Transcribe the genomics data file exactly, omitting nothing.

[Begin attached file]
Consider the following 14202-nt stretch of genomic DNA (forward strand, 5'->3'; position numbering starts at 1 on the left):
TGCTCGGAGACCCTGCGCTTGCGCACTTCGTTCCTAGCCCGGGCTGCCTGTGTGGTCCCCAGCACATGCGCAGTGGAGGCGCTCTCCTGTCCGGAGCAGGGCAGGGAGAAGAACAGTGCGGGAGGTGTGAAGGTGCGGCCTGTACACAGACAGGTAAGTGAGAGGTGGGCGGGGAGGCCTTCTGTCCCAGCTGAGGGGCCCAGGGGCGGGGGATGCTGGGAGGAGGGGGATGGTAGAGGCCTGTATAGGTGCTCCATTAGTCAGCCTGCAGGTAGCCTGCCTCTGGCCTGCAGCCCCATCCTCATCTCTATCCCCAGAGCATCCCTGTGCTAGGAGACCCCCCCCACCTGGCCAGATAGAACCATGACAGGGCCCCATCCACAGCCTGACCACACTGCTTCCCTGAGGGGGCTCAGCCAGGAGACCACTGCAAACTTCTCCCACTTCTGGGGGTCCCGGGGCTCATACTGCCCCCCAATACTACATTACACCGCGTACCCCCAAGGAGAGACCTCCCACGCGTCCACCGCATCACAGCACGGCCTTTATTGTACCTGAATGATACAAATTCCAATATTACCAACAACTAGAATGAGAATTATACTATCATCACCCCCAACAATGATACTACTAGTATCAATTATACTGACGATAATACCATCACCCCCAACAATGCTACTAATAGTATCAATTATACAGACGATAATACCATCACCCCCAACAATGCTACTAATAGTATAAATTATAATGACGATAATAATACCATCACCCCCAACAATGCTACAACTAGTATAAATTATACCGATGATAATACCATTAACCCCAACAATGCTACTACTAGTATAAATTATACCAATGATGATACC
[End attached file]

Consider the following 14202-nt stretch of genomic DNA (forward strand, 5'->3'; position numbering starts at 1 on the left):
TGCTCGGAGACCCTGCGCTTGCGCACTTCGTTCCTAGCCCGGGCTGCCTGTGTGGTCCCCAGCACATGCGCAGTGGAGGCGCTCTCCTGTCCGGAGCAGGGCAGGGAGAAGAACAGTGCGGGAGGTGTGAAGGTGCGGCCTGTACACAGACAGGTAAGTGAGAGGTGGGCGGGGAGGCCTTCTGTCCCAGCTGAGGGGCCCAGGGGCGGGGGATGCTGGGAGGAGGGGGATGGTAGAGGCCTGTATAGGTGCTCCATTAGTCAGCCTGCAGGTAGCCTGCCTCTGGCCTGCAGCCCCATCCTCATCTCTATCCCCAGAGCATCCCTGTGCTAGGAGACCCCCCCCACCTGGCCAGATAGAACCATGACAGGGCCCCATCCACAGCCTGACCACACTGCTTCCCTGAGGGGGCTCAGCCAGGAGACCACTGCAAACTTCTCCCACTTCTGGGGGTCCCGGGGCTCATACTGCCCCCCAATACTACATTACACCGCGTACCCCCAAGGAGAGACCTCCCACGCGTCCACCGCATCACAGCACGGCCTTTATTGTACCTGAATGATACAAATTCCAATATTACCAACAACTAGAATGAGAATTATACTATCATCACCCCCAACAATGATACTACTAGTATCAATTATACTGACGATAATACCATCACCCCCAACAATGCTACTAATAGTATCAATTATACAGACGATAATACCATCACCCCCAACAATGCTACTAATAGTATAAATTATAATGACGATAATAATACCATCACCCCCAACAATGCTACAACTAGTATAAATTATACCGATGATAATACCATTAACCCCAACAATGCTACTACTAGTATAAATTATACCAATGATGATACC